Response to Michael Rectenwald's A Critique of 'Social Justice' Ideology: Thinking through Marx and Nietzsche
Zahir Ebrahim | Project Humanbeingsfirst.org
July 29, 2017
Dear Professor Michael Rectenwald,
Hello, interesting reading, enjoyed it. Some quick thoughts that spring to mind which I would like to share with you as an invitation to probe further and with a tad more pertinence to empirical reality.
While I am not a philosopher Michael, I do use philosophy as a reasoning tool, particularly as a means of parsing both logic and arguments. One thing the study of philosophy and the philosophers' thoughts taught me early on is to seek (or look for) self-consistency between their arguments and the presuppositions that these are based on.
When arguments are self-consistent with their presuppositions, then the reasoning is usually weighty, whether or not it matches with reality. Seeking that match is what empiricism tries to do when the domain is within the purview of falsifiability, and it becomes “religion” when the domain is either un-empirical or the axioms are unfalsifiable. In either case, when there is self-consistency, the logic of the argument passes the first test of acceptability. Meaning, the argument, theory, ideology, logic, cannot be rejected just because it may not be empirical or non-falsifiable, primarily because it is self-consistent with its own axioms. In other words, this arguably [is] the sole exception [to] reductio ad absurdum --- even if the [conclusion] is shown to be absurd, if the argument, logic, theory, is consistent with its fundamental premise, it cannot be (easily) rejected. For instance, the Euclidean geometry is built with great self-consistency and with considerable completeness upon its principal axiom that parallel lines don't meet at infinity. One can however also create a fully self-consistent and equally complete non-Euclidean geometry by assuming that parallel lines meet at infinity. Its theorems and corollaries also being entirely self-consistent with that unfalsifiable axiom. Of course we may find little use for such a geometry in non-relativistic space, since its theorems might simply lead to absurd results in our non-relativistic daily experience. But we also can't reject its theorems outright just because they don't apply in our daily experiences, principally because of the self-consistency of the theorems with its own fundamental axioms.
However, when theorems (arguments, philosophies, ideologies, logic) and their axioms are inconsistent, it usually, nay almost always, means sophistry! In the worst case it is bullshit disguised in erudite demagoguery and the foundation of propaganda warfare, often the purview of the Übermensch. In the best case it is merely incompetence of reasoning when employed by those of limited intellectual acumen. In either event, it is a false argument, false logic, false theory, false ideology, when the argument does not follow from its axiomatic presuppositions. The truth of this statement is self-evident, rather obvious, and does not need any further proof or discussion.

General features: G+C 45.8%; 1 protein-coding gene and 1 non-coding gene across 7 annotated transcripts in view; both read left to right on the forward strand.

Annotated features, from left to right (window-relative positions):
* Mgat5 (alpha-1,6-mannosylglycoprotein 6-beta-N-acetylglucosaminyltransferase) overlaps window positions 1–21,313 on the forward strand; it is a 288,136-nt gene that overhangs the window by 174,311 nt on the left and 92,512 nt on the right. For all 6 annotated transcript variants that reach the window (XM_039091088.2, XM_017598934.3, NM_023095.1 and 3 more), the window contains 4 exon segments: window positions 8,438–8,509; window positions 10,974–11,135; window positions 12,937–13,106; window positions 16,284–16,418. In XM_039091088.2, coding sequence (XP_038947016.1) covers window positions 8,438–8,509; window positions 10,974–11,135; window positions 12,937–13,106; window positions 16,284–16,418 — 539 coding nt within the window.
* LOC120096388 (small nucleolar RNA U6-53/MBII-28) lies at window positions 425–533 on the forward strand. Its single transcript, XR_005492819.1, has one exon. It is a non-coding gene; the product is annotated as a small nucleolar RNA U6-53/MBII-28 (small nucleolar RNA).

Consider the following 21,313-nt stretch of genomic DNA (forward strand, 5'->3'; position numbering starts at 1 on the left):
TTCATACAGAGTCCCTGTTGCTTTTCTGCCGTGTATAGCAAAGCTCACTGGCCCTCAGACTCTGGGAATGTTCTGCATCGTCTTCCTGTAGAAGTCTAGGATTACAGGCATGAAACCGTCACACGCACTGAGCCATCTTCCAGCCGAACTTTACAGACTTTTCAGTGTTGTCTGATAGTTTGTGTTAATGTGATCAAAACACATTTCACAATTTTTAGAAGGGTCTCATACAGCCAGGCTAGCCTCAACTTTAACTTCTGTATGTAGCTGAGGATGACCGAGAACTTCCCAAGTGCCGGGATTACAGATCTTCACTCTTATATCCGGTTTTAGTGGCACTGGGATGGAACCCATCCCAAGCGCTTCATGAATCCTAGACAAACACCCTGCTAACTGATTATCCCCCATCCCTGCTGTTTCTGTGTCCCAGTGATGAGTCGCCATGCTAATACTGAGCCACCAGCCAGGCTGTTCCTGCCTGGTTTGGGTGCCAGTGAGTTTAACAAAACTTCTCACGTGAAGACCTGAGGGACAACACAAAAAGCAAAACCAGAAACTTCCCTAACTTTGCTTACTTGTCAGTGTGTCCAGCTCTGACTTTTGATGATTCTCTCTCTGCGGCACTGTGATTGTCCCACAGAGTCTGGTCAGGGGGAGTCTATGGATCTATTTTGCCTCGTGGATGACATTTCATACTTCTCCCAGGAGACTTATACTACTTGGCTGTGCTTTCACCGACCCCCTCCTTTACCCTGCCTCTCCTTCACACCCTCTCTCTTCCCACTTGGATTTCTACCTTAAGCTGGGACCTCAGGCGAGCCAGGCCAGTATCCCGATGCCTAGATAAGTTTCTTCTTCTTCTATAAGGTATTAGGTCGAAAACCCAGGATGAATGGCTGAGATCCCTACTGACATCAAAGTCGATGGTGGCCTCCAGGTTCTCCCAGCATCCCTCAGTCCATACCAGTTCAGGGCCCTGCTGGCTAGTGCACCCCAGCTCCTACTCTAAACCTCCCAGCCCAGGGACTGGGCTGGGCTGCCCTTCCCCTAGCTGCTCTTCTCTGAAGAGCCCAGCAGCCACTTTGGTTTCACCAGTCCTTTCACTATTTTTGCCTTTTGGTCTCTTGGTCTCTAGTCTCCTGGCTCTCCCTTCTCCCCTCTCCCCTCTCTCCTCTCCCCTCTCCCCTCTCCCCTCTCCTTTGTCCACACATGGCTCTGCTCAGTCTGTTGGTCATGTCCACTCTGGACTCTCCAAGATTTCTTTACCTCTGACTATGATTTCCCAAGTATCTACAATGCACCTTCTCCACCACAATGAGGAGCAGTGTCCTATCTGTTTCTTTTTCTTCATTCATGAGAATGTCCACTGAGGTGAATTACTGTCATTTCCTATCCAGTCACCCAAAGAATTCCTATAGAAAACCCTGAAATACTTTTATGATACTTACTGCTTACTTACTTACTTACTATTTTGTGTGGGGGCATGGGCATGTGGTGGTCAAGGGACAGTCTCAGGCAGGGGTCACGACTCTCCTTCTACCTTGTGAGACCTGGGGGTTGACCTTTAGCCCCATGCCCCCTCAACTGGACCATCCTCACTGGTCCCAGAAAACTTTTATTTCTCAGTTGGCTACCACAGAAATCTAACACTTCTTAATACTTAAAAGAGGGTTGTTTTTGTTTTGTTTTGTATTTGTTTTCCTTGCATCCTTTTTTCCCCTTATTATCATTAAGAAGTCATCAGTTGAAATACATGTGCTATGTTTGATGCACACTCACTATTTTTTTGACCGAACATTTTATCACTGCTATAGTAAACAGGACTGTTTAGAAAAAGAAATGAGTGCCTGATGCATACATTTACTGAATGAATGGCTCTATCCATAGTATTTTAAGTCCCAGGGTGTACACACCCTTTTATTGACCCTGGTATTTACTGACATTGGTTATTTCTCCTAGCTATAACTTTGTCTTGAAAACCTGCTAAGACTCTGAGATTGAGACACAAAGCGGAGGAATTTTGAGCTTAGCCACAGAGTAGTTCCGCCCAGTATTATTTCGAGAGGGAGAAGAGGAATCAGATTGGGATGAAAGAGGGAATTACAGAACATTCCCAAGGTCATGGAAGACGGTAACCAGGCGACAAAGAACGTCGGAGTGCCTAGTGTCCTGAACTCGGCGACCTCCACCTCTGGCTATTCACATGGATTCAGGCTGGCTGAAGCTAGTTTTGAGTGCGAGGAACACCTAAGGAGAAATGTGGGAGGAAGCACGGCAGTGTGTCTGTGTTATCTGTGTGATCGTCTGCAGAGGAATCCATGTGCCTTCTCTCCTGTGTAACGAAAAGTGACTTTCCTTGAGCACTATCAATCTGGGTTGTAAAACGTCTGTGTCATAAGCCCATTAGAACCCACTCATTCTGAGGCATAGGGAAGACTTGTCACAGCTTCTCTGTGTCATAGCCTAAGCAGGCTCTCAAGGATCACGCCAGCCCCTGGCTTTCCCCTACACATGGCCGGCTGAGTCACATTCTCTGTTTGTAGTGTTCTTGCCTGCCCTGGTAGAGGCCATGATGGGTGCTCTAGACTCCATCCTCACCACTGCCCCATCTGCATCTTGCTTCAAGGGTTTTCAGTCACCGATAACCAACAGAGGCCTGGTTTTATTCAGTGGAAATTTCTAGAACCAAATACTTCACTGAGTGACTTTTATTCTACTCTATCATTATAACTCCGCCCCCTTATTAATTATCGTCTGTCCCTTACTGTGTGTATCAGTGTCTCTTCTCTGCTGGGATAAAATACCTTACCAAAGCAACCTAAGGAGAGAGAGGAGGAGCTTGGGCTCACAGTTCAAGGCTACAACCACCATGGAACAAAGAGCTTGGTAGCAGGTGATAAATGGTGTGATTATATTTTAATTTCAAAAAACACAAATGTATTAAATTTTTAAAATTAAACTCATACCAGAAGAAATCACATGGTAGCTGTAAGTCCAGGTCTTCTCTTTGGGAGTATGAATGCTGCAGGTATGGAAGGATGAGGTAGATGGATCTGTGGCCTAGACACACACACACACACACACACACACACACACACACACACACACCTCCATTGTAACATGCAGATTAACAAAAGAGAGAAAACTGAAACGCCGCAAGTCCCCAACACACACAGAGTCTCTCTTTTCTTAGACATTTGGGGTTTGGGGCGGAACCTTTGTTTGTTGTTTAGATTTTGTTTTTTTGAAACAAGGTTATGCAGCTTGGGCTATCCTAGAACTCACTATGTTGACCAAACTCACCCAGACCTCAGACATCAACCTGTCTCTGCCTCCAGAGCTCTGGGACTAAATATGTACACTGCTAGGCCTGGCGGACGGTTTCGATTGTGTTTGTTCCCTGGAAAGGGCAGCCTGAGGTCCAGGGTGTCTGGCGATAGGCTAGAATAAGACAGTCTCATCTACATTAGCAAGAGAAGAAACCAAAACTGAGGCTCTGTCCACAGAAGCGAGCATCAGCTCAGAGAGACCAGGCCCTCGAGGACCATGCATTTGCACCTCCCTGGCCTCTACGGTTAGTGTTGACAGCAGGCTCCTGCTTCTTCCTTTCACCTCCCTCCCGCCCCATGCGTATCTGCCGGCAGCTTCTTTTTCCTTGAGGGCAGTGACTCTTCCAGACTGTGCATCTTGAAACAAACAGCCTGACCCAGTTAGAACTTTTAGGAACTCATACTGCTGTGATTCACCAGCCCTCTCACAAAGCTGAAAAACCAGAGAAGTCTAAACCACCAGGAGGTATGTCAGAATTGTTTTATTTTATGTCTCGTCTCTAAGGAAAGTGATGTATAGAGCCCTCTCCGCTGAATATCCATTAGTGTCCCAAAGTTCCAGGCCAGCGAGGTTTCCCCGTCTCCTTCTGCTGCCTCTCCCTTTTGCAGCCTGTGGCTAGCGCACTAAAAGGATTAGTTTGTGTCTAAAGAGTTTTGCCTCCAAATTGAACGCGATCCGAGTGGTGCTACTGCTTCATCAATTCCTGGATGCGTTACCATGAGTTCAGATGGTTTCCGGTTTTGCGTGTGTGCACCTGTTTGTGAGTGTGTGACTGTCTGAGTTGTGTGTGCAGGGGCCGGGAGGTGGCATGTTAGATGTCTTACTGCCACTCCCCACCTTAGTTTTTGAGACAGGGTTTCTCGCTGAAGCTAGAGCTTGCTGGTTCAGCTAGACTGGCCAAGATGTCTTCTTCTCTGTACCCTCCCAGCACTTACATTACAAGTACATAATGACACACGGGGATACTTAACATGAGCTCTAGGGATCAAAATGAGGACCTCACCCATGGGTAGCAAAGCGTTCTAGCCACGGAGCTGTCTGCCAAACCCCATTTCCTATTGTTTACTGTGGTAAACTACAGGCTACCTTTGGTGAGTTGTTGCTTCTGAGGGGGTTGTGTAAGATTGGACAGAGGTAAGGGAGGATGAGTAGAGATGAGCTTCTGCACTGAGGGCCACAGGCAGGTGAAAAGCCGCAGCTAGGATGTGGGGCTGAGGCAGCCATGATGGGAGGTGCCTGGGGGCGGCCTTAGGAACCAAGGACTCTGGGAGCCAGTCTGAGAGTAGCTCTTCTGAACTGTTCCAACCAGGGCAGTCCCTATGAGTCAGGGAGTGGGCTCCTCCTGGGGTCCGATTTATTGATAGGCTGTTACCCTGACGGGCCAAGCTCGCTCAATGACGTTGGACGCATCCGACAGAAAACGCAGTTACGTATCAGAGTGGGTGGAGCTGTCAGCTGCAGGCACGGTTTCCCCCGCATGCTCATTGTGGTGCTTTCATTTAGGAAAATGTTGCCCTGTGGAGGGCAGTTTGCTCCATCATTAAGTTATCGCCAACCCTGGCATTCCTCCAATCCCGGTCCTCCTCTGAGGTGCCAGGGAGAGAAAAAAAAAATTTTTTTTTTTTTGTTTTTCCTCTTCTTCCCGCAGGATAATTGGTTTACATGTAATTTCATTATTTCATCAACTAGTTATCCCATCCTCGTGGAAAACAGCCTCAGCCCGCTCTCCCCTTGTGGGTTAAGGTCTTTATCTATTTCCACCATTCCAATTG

What is fundamentally common between the two philosophers is that, by virtue of their both being atheists, they both believe in the natural law as a presupposition. That axiom cannot lead to any theory of social justice (fairness, egalitarianism) except in sophistry, even if it is enacted by the fiat of law. This fact is irrespective of the particular argument, theory, or ideology, whether broad-spectrum (Marxism), or narrow-spectrum as enacted within a subgroup or clique or tribe by mutual considerations of survival (Nietzsche) or domestic or international law by mutual agreement (policy-making). Since Natural law is presumed to also apply to humans, it fundamentally governs their very existence, development, evolution, and thus subsequently arguing social justice and egalitarianism among them as the supposed mutually agreed upon civilizational construct is inconsistent by definition. It is inconsistent with the supposition of natural law governing mankind, whether in individual, or in aggregate.
That is such a basic and most obvious truth that I am sure it is no news to you. So I am surprised that I missed its deeper exploration in your Critique.
This inconsistency of natural law applied to humans and the vague altruistic notions of egalitarianism will naturally give rise to primacy, hegemony, despite all the platitudinous window dressings they might be couched in for the benefit of the sheep by those who will themselves be self-consistent with their axiomatic premise of natural law. This is both philosophically true, and also empirical.
Just for completeness, that is the premise that laws of nature apply to all existence, to human beings, to animals, to animate and inanimate objects, and in that ambit of natural law, there is no equality. Might and power by definition reign only by the superiority of force, and this is seen empirically not only within the natural forces of nature, but also within the natural forces of jungle. The lion can never be equal to the sheep, nor wolves equal to sheep, but certainly the wolves might vociferously argue egalitarianism between themselves and the lions (had they any ability to reason logically for survival).